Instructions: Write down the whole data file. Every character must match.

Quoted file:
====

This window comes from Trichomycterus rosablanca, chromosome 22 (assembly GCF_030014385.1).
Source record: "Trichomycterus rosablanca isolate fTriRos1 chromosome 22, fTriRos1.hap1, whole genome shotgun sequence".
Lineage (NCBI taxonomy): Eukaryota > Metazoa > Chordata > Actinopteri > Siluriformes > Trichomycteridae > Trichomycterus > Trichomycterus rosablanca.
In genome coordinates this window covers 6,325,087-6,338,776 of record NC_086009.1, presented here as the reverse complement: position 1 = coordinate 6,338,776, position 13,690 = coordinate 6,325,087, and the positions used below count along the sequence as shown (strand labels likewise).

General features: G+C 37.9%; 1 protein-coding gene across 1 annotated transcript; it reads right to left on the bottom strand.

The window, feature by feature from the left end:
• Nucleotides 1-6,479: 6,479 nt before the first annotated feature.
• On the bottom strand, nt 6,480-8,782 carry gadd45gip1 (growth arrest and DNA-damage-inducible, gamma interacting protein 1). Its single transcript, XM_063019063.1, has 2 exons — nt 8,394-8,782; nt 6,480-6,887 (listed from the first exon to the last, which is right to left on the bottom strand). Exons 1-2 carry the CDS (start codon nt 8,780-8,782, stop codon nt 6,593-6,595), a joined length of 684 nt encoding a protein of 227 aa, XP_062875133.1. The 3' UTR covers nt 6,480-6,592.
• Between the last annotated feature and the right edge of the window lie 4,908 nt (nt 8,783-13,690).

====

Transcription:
This window comes from Trichomycterus rosablanca, chromosome 22 (assembly GCF_030014385.1).
Source record: "Trichomycterus rosablanca isolate fTriRos1 chromosome 22, fTriRos1.hap1, whole genome shotgun sequence".
Lineage (NCBI taxonomy): Eukaryota > Metazoa > Chordata > Actinopteri > Siluriformes > Trichomycteridae > Trichomycterus > Trichomycterus rosablanca.
In genome coordinates this window covers 6,325,087-6,338,776 of record NC_086009.1, presented here as the reverse complement: position 1 = coordinate 6,338,776, position 13,690 = coordinate 6,325,087, and the positions used below count along the sequence as shown (strand labels likewise).

General features: G+C 37.9%; 1 protein-coding gene across 1 annotated transcript; it reads right to left on the bottom strand.

The window, feature by feature from the left end:
• Nucleotides 1-6,479: 6,479 nt before the first annotated feature.
• On the bottom strand, nt 6,480-8,782 carry gadd45gip1 (growth arrest and DNA-damage-inducible, gamma interacting protein 1). Its single transcript, XM_063019063.1, has 2 exons — nt 8,394-8,782; nt 6,480-6,887 (listed from the first exon to the last, which is right to left on the bottom strand). Exons 1-2 carry the CDS (start codon nt 8,780-8,782, stop codon nt 6,593-6,595), a joined length of 684 nt encoding a protein of 227 aa, XP_062875133.1. The 3' UTR covers nt 6,480-6,592.
• Between the last annotated feature and the right edge of the window lie 4,908 nt (nt 8,783-13,690).